With its stellar cast — featuring Bill Irwin and Jeremie Harris, who work to help David at Melanie's hidden compound; Katie Aselton as his beloved sister Amy; and the future emergence of Jemaine Clement as Melanie's husband Oliver Bird — Legion has a lot of gifted people around to bring life to Hawley's vision. (Smart and Keller worked with him on Fargo.) Stevens, in particular, is asked to do a lot in this series and pulls it off convincingly. Not only is he using an American accent and sporting oddly cut short (and long, in flashbacks) hair, he has to nail the schizophrenia/mutant mind-bending stuff and never lets it get hokey or lose the well-earned harrowing part of it that Hawley instills. The audience gets its sympathy for David through all he's suffered as a child.

As it turns out, that's a lot. Where Legion works best is establishing a whole lot of crazy in the early going, with little sense of how it connects or where it came from — only that it's creepy as hell (an oddly shaped "yellow-eyed devil" that scares the bejesus out of David into his adult life; a moody, evil boy that starts off as the worst bedtime storybook character ever and morphs into what looks like an inflatable-headed Adolph Hitler). Toss in David's varied mental breaks and the scary powers he doesn't understand and can't control and you've got a story that virtually demands an array of jarring images.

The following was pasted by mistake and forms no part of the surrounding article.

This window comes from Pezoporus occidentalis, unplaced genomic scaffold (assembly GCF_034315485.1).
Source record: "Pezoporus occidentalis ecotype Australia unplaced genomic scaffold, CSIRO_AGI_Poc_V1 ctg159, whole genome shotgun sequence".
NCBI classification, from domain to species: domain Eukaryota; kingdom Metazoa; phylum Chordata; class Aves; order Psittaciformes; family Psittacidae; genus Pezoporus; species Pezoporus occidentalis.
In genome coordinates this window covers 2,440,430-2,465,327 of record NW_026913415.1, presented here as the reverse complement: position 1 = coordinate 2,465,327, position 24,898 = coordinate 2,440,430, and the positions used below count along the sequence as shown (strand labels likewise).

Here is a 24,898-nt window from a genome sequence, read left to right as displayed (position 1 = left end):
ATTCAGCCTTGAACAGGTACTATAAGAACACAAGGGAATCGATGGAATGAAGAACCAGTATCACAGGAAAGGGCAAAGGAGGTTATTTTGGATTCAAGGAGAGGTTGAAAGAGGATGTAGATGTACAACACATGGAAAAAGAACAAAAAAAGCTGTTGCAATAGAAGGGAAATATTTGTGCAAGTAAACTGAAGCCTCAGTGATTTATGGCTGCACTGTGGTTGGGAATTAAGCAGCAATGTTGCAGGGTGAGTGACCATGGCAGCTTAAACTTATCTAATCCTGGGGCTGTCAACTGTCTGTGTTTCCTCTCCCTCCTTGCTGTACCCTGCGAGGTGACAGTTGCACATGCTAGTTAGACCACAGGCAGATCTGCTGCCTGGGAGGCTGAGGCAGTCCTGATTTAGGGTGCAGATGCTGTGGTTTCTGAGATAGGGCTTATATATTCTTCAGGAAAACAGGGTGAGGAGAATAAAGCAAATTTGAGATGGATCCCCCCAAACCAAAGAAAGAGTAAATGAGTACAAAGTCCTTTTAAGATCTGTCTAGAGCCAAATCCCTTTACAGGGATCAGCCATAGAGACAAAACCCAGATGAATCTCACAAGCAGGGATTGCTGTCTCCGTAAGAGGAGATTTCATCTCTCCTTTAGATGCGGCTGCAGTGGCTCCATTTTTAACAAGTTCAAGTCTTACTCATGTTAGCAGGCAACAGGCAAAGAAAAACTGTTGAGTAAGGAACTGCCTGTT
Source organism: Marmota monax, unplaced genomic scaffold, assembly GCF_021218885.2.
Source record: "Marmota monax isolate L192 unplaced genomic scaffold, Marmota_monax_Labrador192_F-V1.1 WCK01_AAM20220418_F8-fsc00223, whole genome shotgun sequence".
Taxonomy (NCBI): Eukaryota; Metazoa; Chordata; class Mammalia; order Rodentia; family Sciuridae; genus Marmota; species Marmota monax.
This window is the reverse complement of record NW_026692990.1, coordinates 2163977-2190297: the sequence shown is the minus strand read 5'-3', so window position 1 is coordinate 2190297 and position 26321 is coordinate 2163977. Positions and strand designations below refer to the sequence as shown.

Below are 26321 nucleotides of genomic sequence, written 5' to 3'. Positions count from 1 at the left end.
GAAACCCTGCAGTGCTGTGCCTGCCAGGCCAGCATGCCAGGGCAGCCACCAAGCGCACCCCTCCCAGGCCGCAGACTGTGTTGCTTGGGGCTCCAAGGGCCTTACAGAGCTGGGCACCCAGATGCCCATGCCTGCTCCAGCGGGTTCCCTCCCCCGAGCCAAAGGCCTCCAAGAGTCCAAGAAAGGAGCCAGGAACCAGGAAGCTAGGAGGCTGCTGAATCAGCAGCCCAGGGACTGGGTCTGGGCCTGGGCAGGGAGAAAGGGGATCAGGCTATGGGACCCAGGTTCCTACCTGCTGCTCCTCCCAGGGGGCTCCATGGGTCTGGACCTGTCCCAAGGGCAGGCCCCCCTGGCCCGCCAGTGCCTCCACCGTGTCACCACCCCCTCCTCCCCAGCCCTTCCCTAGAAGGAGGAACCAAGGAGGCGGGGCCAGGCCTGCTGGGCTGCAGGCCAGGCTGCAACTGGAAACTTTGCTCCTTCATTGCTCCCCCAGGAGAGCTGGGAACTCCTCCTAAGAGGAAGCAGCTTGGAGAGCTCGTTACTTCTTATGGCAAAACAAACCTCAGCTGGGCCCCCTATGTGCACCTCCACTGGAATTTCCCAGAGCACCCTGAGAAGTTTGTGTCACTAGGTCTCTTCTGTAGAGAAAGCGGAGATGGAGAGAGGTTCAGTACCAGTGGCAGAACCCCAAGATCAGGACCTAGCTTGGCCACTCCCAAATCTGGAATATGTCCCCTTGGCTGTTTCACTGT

Hawley's decision to disorient viewers by making David's unsettling and confusing mental landscape the visual launching point for this world is strategically smart — if challenging — and the skillful camera work has a panache that stamps the early episodes. Stylistically, there's nothing quite like Legion's smart take on mutant powers, which keeps the series more dramatic and less light or flippantly Marvel-esque, a welcome change from other projects out there.

It might seem weird to have a Marvel show on FX, or to have it star that upper-crust Brit from Downton Abbey, filtered through the creator of Fargo, but somehow it all works. Three episodes of Legion — in all their cracked visual glory — were enough to want the rest of the season immediately.

Cast: Dan Stevens, Aubrey Plaza, Rachel Keller, Jean Smart, Katie Aselton, Bill Irwin, Jeremie Harris, Jemaine Clement, Amber Midthunder
Created, written and directed by: Noah Hawley
Airs: Wednesdays, 10 p.m. ET/PT, starting Feb. 8 (FX)